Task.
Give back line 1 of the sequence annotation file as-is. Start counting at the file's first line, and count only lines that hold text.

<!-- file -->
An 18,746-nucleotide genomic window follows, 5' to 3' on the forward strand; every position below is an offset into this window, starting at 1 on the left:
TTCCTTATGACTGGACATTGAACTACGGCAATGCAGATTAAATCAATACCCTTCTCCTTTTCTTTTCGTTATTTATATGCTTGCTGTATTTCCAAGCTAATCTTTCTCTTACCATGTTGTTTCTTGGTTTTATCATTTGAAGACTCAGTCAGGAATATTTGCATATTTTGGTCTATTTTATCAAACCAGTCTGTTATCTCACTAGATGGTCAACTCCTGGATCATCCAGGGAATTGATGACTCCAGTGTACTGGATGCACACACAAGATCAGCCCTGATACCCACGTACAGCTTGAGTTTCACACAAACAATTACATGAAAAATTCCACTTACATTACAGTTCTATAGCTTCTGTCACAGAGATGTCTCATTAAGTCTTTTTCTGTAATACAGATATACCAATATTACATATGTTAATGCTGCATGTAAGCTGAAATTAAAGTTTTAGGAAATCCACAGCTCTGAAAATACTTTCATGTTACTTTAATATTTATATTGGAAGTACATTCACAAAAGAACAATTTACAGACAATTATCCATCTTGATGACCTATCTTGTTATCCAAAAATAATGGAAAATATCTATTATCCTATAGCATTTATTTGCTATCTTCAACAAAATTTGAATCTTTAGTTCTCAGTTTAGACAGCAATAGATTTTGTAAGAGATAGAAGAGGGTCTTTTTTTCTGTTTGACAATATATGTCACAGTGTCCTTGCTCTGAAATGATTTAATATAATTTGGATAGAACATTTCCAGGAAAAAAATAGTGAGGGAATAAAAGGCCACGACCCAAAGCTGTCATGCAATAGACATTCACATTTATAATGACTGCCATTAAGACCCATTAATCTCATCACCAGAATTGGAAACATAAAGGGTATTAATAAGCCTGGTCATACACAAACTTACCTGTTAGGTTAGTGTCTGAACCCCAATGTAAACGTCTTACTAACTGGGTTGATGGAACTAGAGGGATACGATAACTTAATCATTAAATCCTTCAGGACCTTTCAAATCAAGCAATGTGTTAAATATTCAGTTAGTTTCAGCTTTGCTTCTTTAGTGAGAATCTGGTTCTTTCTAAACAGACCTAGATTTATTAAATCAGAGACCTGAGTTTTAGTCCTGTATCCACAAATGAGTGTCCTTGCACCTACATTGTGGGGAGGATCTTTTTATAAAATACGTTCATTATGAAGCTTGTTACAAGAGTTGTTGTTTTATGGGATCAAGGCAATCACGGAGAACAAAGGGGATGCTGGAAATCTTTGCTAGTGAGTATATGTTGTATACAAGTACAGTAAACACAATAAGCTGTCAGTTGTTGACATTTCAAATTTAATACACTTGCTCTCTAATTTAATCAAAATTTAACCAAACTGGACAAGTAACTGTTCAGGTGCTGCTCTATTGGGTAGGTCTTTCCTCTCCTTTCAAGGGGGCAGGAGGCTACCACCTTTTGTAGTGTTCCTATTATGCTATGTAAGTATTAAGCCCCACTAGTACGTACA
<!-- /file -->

An 18,746-nucleotide genomic window follows, 5' to 3' on the forward strand; every position below is an offset into this window, starting at 1 on the left: